Spotlight on Doing Good: Flying Cloud Institute

Thirty-three years ago, longtime educators Jane and Larry Burke recognized the need for an educational after-school program in the Berkshires, and started one right in the backyard of their 200-acre colonial homestead. The program was so popular that it rapidly grew into the Flying Cloud Institute, a small yet respected science and art camp named for a famous clipper ship that was skippered, by a pioneering female navigator, on two speed-record-setting voyages from New York to San Francisco in the 1850s.

By the 1990s, locals school came knocking, to ask Flying Cloud to bring their innovative and successful programs into their classrooms. Today Flying Cloud primarily works within schools, enhancing their standard curriculum with guest residencies, teacher trainings, and unique classes and workshops for kids in grades k–12 and teachers of grades k–8.

Flying Cloud’s programming—which is offered year round and free to 3,500 students in public schools throughout the Berkshires of Western Massachusetts—is a forward-thinking take on STEM: to the traditional mix of science, technology, engineering, and math, Flying Cloud Institute adds arts education. The subjects are connected through a series of unusual hands-on experiences.


Professional scientists are brought in to lead weekly demonstrations, investigations, and experiments on topics like material science and physics. Meanwhile, professional artists offer workshops on everything from painting to dance. Maria Rundle, Flying Cloud’s executive director, says, “Scientific investigations that scientists and engineers do are a creative process, just like art is a creative process. When we bring creative experiences into the classroom, we free up teachers to value not just the correct answer, but also the creative process.”

Flying Cloud’s STEAM approach also frees up students to not only develop personal expression, but also to deepen their understanding of scientific concepts. In “The Story of Clay,” a unit on chemistry, for example, students mined the mud of the Berkshires, and broke it down into its component parts. From there, they learned basic pottery making, and how adding different materials to the clay could create pottery that’s more durable, flexible, or colorful. The students’ work was later displayed in an exhibition.

This approach presents the opportunity for children to see theoretical concepts made visible. Rundle says, “Art and science are works in progress and you’re not ever really reaching the end point in your creative process. We’ve unfortunately taken a step backward with No Child Left Behind and segmenting the core programs, instead of trying to present an integrated whole.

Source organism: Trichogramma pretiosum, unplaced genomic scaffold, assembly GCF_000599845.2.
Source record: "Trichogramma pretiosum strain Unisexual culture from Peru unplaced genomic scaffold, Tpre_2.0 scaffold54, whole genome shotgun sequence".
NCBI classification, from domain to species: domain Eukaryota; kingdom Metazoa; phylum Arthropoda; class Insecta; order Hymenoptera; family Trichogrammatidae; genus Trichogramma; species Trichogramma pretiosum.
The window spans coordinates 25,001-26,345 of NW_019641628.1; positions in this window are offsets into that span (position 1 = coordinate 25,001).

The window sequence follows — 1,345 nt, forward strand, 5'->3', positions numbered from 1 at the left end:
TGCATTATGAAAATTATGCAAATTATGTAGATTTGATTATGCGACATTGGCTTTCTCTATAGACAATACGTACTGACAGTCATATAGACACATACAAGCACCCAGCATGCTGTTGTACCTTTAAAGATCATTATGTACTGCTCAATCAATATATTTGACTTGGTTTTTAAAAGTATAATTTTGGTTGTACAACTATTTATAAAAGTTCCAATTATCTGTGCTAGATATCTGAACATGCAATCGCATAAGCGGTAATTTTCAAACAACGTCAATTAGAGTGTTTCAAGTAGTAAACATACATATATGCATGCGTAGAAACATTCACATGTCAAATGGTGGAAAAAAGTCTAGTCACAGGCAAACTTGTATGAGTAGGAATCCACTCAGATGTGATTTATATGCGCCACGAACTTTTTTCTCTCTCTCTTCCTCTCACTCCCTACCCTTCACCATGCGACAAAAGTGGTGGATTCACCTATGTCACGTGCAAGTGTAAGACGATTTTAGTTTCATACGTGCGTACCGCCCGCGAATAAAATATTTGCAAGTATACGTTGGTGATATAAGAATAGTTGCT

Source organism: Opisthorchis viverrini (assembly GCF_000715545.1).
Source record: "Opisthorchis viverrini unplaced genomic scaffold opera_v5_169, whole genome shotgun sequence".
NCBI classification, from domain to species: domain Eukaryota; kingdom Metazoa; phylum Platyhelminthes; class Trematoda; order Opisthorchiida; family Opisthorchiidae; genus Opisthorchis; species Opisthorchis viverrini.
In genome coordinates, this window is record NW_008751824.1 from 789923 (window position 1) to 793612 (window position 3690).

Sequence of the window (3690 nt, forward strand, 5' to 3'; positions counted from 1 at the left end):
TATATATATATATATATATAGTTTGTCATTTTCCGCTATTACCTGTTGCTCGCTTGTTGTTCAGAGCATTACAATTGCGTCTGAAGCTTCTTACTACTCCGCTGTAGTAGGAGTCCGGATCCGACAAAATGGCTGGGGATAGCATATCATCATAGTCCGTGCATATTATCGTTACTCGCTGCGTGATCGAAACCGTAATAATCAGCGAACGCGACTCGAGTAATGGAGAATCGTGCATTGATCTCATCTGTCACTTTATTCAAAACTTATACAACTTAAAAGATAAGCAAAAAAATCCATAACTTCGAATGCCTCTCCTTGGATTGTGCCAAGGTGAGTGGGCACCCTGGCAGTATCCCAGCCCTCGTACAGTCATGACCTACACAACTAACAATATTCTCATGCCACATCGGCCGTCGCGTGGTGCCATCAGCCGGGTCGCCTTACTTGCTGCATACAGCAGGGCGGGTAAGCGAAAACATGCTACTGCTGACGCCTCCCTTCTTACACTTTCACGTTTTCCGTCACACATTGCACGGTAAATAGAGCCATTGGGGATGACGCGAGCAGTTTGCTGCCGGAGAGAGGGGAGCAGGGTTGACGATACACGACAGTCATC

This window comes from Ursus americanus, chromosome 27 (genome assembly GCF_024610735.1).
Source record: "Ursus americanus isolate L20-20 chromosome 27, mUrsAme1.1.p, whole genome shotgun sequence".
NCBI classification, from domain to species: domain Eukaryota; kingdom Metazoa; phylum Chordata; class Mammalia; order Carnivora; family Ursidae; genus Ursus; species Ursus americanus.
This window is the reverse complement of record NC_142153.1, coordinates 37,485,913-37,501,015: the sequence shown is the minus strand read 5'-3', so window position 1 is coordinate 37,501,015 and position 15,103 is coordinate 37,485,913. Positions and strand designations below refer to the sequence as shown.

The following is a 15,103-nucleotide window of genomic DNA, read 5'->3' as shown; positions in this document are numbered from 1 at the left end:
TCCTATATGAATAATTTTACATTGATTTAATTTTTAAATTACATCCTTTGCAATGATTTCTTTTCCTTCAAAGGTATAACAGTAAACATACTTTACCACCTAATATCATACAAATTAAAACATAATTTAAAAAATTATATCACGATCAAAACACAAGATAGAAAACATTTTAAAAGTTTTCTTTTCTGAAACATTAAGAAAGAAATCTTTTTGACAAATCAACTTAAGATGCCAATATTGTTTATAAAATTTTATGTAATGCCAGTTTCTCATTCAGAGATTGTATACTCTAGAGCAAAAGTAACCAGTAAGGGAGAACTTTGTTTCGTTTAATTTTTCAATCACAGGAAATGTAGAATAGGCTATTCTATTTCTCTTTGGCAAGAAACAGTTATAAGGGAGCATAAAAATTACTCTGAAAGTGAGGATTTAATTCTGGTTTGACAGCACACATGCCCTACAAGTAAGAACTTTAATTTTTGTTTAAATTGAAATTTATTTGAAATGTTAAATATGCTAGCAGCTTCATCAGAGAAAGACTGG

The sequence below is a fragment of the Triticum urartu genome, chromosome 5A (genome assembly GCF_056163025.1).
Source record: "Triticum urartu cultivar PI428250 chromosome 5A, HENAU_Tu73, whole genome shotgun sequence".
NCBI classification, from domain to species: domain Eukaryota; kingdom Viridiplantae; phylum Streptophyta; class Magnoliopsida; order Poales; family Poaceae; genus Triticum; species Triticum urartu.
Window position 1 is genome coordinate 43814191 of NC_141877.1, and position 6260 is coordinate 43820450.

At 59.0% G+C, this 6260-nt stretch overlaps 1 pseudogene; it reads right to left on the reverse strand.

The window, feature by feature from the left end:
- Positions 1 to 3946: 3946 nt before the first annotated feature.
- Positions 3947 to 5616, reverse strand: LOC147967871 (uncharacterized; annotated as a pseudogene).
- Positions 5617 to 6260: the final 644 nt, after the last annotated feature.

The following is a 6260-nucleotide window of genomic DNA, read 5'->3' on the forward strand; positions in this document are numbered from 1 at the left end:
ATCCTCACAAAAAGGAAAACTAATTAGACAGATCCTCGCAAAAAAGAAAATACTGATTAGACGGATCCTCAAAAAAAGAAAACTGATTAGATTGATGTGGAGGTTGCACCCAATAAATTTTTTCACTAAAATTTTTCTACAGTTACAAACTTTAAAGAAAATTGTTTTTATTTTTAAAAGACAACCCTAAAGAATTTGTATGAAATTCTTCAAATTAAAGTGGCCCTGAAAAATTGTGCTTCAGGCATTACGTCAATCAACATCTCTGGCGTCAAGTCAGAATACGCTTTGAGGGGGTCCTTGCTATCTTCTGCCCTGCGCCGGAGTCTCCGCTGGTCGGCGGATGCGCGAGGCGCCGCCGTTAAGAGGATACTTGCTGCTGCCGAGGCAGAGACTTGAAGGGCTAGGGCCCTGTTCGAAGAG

“We believe in more of a Ben Franklin model: you can be into electricity, government, and writing your own magazine. You don’t have to limit yourself to one thing.”

One of Flying Cloud’s marquee programs is its Girls Science Clubs. Originally created to address the steep decline in girls’ interest in science and math that occurs around the third grade, and the lack of female science role models in rural towns, the program has become one of Flying Cloud’s most requested. In it, professional female scientists, engineers, and mathematicians lead a variety of hands-on projects with young women from a range of backgrounds and interests.

Flying Cloud Institute also trains high school mentors to work as lab support for the STEM professionals. Not only is this experience invaluable for the girls’ college resumes, but many have been inspired to pursue work in STEM professions—including coding and robotics for companies like Google and Microsoft.


But whether or not a student goes on to a career in STEM, Flying Cloud’s mission is encourage science literacy. “We want students to become citizens who understand and appreciate STEM and feel that it’s accessible to them, that science and math aren’t something ‘for everybody else.’”

She notes that before participating in the clubs, some girls have expressed interest in becoming a baker or a dancer, or working with animals. After taking part in Girls Science Club, they say they’d also like to be an engineer or a polymer scientist. “They’re not giving up their interests; they’re adding to their identity of who they are and what they want to be,” Rundle says.

Upcoming plans for Flying Cloud include providing more support and professional development programs for teachers. And the team is working on a makers’ space, to bring together the best of vocational tech, coding, alternative energy programs, and more, in a common place where kids can experiment with ideas and collaborate with peers they might not otherwise cross paths with in a typical day. They’re also taking the concept on the road with “makers’ space in a box,” a portable suite of computer hardware and software, power tools, electronics, and more that will allow children to craft unique, horizon-opening experiences. And they’d like to launch the Girls Science Club concept countrywide.


Reaching out to this broader audience is key to expanding Flying Cloud’s influence. But along with that expansion comes a need for increased fundraising to support Flying Cloud’s programming, which is offered free to schools and is entirely community funded. “It’s a challenge for us to compete with all the other incredible nonprofits for our area’s very generous donors,” Rundle says. But with its team of dedicated and knowledgeable professionals, its focus on creative, student-centered programmed, and thousands of engaged schoolchildren, Flying Cloud Institute seems poised to break records, just like its historical namesake.